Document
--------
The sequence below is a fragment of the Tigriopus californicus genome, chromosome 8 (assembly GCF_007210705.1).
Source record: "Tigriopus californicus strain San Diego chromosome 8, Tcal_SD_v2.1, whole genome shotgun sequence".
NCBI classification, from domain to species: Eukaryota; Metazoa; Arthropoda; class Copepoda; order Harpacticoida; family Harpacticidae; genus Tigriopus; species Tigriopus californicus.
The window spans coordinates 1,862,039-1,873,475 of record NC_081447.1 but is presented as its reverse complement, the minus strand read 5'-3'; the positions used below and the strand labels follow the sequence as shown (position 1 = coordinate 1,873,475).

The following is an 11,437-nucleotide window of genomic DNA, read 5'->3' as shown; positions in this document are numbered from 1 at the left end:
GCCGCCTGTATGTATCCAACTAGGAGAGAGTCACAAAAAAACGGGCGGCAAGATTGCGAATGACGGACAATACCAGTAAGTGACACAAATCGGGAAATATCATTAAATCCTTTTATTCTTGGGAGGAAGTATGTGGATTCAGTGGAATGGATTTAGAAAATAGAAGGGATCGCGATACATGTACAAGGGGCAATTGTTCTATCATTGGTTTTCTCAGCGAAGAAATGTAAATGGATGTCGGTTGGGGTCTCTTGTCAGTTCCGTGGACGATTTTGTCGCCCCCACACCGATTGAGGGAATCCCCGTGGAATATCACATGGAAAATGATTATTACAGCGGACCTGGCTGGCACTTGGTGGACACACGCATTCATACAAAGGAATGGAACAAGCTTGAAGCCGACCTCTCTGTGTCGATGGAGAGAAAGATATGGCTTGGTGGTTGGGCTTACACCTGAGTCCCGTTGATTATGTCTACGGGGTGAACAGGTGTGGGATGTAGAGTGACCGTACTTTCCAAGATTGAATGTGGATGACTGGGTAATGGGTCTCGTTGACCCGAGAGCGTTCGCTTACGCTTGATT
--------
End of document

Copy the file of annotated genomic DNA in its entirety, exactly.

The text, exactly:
The sequence below is a fragment of the Tigriopus californicus genome, chromosome 8 (assembly GCF_007210705.1).
Source record: "Tigriopus californicus strain San Diego chromosome 8, Tcal_SD_v2.1, whole genome shotgun sequence".
NCBI classification, from domain to species: Eukaryota; Metazoa; Arthropoda; class Copepoda; order Harpacticoida; family Harpacticidae; genus Tigriopus; species Tigriopus californicus.
The window spans coordinates 1,862,039-1,873,475 of record NC_081447.1 but is presented as its reverse complement, the minus strand read 5'-3'; the positions used below and the strand labels follow the sequence as shown (position 1 = coordinate 1,873,475).

The following is an 11,437-nucleotide window of genomic DNA, read 5'->3' as shown; positions in this document are numbered from 1 at the left end:
GCCGCCTGTATGTATCCAACTAGGAGAGAGTCACAAAAAAACGGGCGGCAAGATTGCGAATGACGGACAATACCAGTAAGTGACACAAATCGGGAAATATCATTAAATCCTTTTATTCTTGGGAGGAAGTATGTGGATTCAGTGGAATGGATTTAGAAAATAGAAGGGATCGCGATACATGTACAAGGGGCAATTGTTCTATCATTGGTTTTCTCAGCGAAGAAATGTAAATGGATGTCGGTTGGGGTCTCTTGTCAGTTCCGTGGACGATTTTGTCGCCCCCACACCGATTGAGGGAATCCCCGTGGAATATCACATGGAAAATGATTATTACAGCGGACCTGGCTGGCACTTGGTGGACACACGCATTCATACAAAGGAATGGAACAAGCTTGAAGCCGACCTCTCTGTGTCGATGGAGAGAAAGATATGGCTTGGTGGTTGGGCTTACACCTGAGTCCCGTTGATTATGTCTACGGGGTGAACAGGTGTGGGATGTAGAGTGACCGTACTTTCCAAGATTGAATGTGGATGACTGGGTAATGGGTCTCGTTGACCCGAGAGCGTTCGCTTACGCTTGATT